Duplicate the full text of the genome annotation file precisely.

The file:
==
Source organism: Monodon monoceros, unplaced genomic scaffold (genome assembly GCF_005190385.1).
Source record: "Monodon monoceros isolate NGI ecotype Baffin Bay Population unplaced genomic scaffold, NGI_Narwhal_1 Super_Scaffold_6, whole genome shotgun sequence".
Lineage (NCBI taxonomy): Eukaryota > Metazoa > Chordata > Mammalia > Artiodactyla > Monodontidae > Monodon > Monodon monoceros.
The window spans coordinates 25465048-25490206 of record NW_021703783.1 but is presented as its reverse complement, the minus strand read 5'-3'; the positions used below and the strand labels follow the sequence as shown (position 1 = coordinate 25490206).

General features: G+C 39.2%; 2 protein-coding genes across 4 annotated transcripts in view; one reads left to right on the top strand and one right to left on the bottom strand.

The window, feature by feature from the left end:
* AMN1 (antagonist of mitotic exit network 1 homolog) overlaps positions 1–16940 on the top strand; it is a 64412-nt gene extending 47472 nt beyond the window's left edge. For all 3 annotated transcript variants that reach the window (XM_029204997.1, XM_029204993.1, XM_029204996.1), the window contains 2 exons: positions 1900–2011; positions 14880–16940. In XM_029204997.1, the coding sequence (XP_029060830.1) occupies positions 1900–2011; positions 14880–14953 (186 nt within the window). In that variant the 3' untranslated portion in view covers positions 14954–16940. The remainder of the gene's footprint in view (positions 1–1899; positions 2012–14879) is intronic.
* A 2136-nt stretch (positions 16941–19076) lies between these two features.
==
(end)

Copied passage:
Source organism: Monodon monoceros, unplaced genomic scaffold (genome assembly GCF_005190385.1).
Source record: "Monodon monoceros isolate NGI ecotype Baffin Bay Population unplaced genomic scaffold, NGI_Narwhal_1 Super_Scaffold_6, whole genome shotgun sequence".
Lineage (NCBI taxonomy): Eukaryota > Metazoa > Chordata > Mammalia > Artiodactyla > Monodontidae > Monodon > Monodon monoceros.
The window spans coordinates 25465048-25490206 of record NW_021703783.1 but is presented as its reverse complement, the minus strand read 5'-3'; the positions used below and the strand labels follow the sequence as shown (position 1 = coordinate 25490206).

General features: G+C 39.2%; 2 protein-coding genes across 4 annotated transcripts in view; one reads left to right on the top strand and one right to left on the bottom strand.

The window, feature by feature from the left end:
* AMN1 (antagonist of mitotic exit network 1 homolog) overlaps positions 1–16940 on the top strand; it is a 64412-nt gene extending 47472 nt beyond the window's left edge. For all 3 annotated transcript variants that reach the window (XM_029204997.1, XM_029204993.1, XM_029204996.1), the window contains 2 exons: positions 1900–2011; positions 14880–16940. In XM_029204997.1, the coding sequence (XP_029060830.1) occupies positions 1900–2011; positions 14880–14953 (186 nt within the window). In that variant the 3' untranslated portion in view covers positions 14954–16940. The remainder of the gene's footprint in view (positions 1–1899; positions 2012–14879) is intronic.
* A 2136-nt stretch (positions 16941–19076) lies between these two features.